“All Is Grace: A Biography of Dorothy Day” by Jim Forest. Orbis Books (Maryknoll, N.Y., 2011). 352 pp., $27.
Jim Forest, an author, peace activist and secretary of the Orthodox Peace Fellowship, first met Dorothy Day (1897-1980) in 1960. Forest’s affection for and knowledge of her life and work inform “All Is Grace,” a carefully crafted and insightful book that significantly revises and expands his 1986 biography, “Love Is the Measure.”
Forest is an accomplished writer and his fluent prose is a pleasure to read. He confines his personal remembrances to the book’s final chapter, an evocative portrait of Day’s gratitude, faith, painful self-knowledge, disciplined prayer life and the ability to be “as fierce and determined as one of those resolute Russian women who repaired Moscow streets and kept going to church even in the years of Stalin.”
“All is Grace” is a physically beautiful book, the skilled work of designer Roberta Savage. Slightly oversized, each page of the book has a block of text and, in the wide margins, either a photograph or excerpts from Dorothy Day’s writing. (Forest frequently quotes from 2008’s “The Duty of Delight: The Diaries of Dorothy Day” and “All the Way to Heaven: The Selected Letters of Dorothy Day,” published in 2010. Both volumes were edited by Robert Ellsberg and published by Marquette University Press.)
“All is Grace” contains more than 200 black-and-white photographs, many from the Marquette University archives. There are photographs of Day as a young girl and a young mother, in the early years of the Catholic Worker, and as a strikingly attractive mature woman.
There are photographs of the important people in her life: her siblings and Forster Batterham, the father of their daughter, Tamar, and the man with whom she knew, for too short a time, domestic happiness. There are many photographs of Tamar, from her infancy and childhood to her own years as a wife and mother. Catholic Workers are here, including co-founder Peter Maurin and longtime friends like Eileen Egan, Ammon Hennacy, Fr. Daniel Berrigan and Blessed Mother Teresa of Kolkata.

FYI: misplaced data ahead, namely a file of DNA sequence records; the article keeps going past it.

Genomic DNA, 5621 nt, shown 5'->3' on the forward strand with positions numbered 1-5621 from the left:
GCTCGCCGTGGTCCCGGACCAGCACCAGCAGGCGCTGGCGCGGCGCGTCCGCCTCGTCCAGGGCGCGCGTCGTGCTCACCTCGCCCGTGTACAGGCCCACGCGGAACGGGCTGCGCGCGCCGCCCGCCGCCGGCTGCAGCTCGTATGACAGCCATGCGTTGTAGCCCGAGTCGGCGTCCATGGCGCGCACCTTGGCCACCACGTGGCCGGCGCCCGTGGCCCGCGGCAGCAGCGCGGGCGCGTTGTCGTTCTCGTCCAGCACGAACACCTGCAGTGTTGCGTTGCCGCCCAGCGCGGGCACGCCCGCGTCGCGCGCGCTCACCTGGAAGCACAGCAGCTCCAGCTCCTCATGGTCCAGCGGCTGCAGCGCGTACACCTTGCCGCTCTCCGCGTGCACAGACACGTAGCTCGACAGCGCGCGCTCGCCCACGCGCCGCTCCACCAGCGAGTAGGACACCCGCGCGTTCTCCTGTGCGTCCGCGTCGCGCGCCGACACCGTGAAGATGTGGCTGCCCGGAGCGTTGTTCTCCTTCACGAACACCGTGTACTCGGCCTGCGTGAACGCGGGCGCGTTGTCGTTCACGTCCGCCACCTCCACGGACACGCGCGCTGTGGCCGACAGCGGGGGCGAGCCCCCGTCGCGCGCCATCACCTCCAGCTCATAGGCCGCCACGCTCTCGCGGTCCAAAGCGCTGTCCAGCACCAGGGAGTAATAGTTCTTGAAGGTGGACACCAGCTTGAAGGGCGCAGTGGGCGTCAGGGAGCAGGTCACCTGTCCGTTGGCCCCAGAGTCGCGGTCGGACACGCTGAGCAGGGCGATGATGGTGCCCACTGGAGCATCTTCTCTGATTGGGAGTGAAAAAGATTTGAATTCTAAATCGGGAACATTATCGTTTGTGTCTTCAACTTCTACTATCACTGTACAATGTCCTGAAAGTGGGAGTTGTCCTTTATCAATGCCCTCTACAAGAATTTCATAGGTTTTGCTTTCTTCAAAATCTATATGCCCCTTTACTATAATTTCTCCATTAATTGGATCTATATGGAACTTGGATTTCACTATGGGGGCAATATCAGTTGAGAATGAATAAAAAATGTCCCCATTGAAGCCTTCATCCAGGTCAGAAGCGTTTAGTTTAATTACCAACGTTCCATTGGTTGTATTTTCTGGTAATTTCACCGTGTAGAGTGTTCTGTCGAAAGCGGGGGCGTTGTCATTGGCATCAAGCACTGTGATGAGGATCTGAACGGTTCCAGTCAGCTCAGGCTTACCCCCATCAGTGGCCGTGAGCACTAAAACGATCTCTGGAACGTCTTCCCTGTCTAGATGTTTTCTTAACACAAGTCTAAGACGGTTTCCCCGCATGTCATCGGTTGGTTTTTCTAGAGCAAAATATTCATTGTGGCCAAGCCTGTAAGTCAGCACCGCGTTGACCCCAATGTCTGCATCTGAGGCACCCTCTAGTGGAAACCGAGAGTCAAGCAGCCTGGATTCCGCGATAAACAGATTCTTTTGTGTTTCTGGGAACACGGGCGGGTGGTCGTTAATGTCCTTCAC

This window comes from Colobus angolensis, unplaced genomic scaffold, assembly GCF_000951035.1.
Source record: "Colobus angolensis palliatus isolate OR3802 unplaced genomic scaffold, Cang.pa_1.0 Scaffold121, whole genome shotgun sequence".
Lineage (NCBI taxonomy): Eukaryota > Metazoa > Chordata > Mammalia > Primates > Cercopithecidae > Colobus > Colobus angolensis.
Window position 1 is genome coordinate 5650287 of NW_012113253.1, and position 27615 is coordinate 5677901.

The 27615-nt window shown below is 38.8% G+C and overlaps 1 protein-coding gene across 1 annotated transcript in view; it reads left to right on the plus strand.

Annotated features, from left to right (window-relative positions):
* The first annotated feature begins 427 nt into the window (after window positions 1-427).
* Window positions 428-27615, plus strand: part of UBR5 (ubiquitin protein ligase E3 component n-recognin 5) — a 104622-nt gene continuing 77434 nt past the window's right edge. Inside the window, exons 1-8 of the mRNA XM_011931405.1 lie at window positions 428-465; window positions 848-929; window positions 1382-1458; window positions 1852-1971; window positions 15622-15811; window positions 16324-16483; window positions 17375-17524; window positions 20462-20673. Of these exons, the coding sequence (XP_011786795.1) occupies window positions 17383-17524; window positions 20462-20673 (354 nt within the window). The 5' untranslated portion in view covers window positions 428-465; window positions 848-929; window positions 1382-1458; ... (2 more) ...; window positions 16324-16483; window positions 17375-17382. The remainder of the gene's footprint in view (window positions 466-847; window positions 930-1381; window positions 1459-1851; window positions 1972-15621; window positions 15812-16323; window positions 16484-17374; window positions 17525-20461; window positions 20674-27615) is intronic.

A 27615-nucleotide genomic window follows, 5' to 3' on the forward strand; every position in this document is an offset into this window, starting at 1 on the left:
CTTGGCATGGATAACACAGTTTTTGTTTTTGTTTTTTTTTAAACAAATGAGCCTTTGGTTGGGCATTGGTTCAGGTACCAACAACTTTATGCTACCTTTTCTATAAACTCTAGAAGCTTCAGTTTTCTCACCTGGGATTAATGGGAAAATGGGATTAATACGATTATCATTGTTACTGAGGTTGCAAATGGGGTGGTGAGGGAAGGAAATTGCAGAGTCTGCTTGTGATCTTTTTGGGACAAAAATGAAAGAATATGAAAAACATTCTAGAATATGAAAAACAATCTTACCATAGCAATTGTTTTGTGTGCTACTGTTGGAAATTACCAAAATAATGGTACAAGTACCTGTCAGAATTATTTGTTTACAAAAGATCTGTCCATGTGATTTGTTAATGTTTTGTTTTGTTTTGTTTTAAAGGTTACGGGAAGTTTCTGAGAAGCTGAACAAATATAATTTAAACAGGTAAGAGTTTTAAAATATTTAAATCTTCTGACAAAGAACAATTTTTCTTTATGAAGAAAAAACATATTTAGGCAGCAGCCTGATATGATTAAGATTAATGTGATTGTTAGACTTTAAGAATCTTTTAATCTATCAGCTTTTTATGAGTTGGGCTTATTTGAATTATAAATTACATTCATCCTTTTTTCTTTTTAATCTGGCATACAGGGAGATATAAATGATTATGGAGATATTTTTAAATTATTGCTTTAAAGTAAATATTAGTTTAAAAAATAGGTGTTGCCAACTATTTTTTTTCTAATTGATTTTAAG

There are photographs of the places and events that were important in Day’s life: Kings County Hospital, where she trained as a nurse in 1918; St. Joseph’s Church in Greenwich Village, where she stopped to pray in the first inklings of her religious call; the farms and houses of hospitality in which she lived out her vocation.
The photographs and quotes from her writings anchor Forest’s text and serve as a visual complement to the skillful way he situates Day in her religious, political and cultural contexts. He provides sufficient, but not laborious, detail so that the reader understands what and who influenced Day, and what and who she influenced.
Day made the momentous journey “from Union Square to Rome” (as she titled the narrative of her conversion) but as Forest illustrates, there was also a lot of consistency in her life. She belongs to the tradition of an indigenous American radicalism, beginning with her 1917 arrest as a suffragette, being shot at while standing in solidarity with the Koinonia community in 1957, resisting civil defense drills in the 1950s, opposing the Vietnam War in the 1960s, to her final arrest and two-week jail sentence in 1973, in solidarity with the United Farm Workers union.
The accumulation of details and insights that accrue from Forest’s carefully chosen and illustrative anecdotes weaves a seamless portrait of Day that mirrors her profound incarnational sensibility. Excerpts from her writings reveal the almost palpable delight she took in the physical, sensual world, qualities that infused her distinctive prose style with warmth and clarity. She loved opera (Wagner was her favorite composer) and Russian novelists, especially Dostoevski. She practiced a rigorous voluntary poverty but did not starve her senses. Once, Forest writes, “she discovered chopped onions, herbs and spices in the fruit salad.” “A sacrilege,” she wrote, “to treat food this way. Food should be treated with respect, since Our Lord left himself to us in the guise of food. His disciples knew him in the breaking of bread.”
Day often quoted Dostoevski that “beauty will save the world.” In both its text and in its luminous photographs “All is Grace” offers a vivid testimony to Day’s beauty, fidelity and, in the midst of suffering and hardship, a stunning witness of perseverance and hope.